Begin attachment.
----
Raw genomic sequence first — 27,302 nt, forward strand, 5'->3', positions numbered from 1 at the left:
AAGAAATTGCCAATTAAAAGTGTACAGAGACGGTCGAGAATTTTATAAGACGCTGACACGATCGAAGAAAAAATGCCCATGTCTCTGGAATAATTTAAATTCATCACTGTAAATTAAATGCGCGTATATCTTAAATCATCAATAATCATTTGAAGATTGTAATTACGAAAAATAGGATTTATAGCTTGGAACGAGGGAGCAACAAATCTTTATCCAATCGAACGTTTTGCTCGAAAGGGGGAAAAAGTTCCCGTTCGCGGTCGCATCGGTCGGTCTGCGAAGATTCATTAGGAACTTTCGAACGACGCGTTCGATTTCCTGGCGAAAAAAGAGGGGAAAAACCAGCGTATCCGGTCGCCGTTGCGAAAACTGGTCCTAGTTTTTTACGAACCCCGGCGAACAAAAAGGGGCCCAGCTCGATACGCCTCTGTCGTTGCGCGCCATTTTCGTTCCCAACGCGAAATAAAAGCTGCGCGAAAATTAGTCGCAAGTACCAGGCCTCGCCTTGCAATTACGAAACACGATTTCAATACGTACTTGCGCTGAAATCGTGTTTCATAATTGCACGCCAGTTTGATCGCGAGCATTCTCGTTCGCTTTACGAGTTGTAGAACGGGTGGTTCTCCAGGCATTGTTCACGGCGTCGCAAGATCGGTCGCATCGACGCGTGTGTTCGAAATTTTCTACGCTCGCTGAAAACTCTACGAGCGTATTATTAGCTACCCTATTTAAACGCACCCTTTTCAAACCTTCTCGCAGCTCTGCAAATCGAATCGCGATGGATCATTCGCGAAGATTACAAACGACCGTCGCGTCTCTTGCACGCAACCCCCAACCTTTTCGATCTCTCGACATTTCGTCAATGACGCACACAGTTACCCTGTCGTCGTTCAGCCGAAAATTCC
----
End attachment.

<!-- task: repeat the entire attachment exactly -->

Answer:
Raw genomic sequence first — 27,302 nt, forward strand, 5'->3', positions numbered from 1 at the left:
AAGAAATTGCCAATTAAAAGTGTACAGAGACGGTCGAGAATTTTATAAGACGCTGACACGATCGAAGAAAAAATGCCCATGTCTCTGGAATAATTTAAATTCATCACTGTAAATTAAATGCGCGTATATCTTAAATCATCAATAATCATTTGAAGATTGTAATTACGAAAAATAGGATTTATAGCTTGGAACGAGGGAGCAACAAATCTTTATCCAATCGAACGTTTTGCTCGAAAGGGGGAAAAAGTTCCCGTTCGCGGTCGCATCGGTCGGTCTGCGAAGATTCATTAGGAACTTTCGAACGACGCGTTCGATTTCCTGGCGAAAAAAGAGGGGAAAAACCAGCGTATCCGGTCGCCGTTGCGAAAACTGGTCCTAGTTTTTTACGAACCCCGGCGAACAAAAAGGGGCCCAGCTCGATACGCCTCTGTCGTTGCGCGCCATTTTCGTTCCCAACGCGAAATAAAAGCTGCGCGAAAATTAGTCGCAAGTACCAGGCCTCGCCTTGCAATTACGAAACACGATTTCAATACGTACTTGCGCTGAAATCGTGTTTCATAATTGCACGCCAGTTTGATCGCGAGCATTCTCGTTCGCTTTACGAGTTGTAGAACGGGTGGTTCTCCAGGCATTGTTCACGGCGTCGCAAGATCGGTCGCATCGACGCGTGTGTTCGAAATTTTCTACGCTCGCTGAAAACTCTACGAGCGTATTATTAGCTACCCTATTTAAACGCACCCTTTTCAAACCTTCTCGCAGCTCTGCAAATCGAATCGCGATGGATCATTCGCGAAGATTACAAACGACCGTCGCGTCTCTTGCACGCAACCCCCAACCTTTTCGATCTCTCGACATTTCGTCAATGACGCACACAGTTACCCTGTCGTCGTTCAGCCGAAAATTCC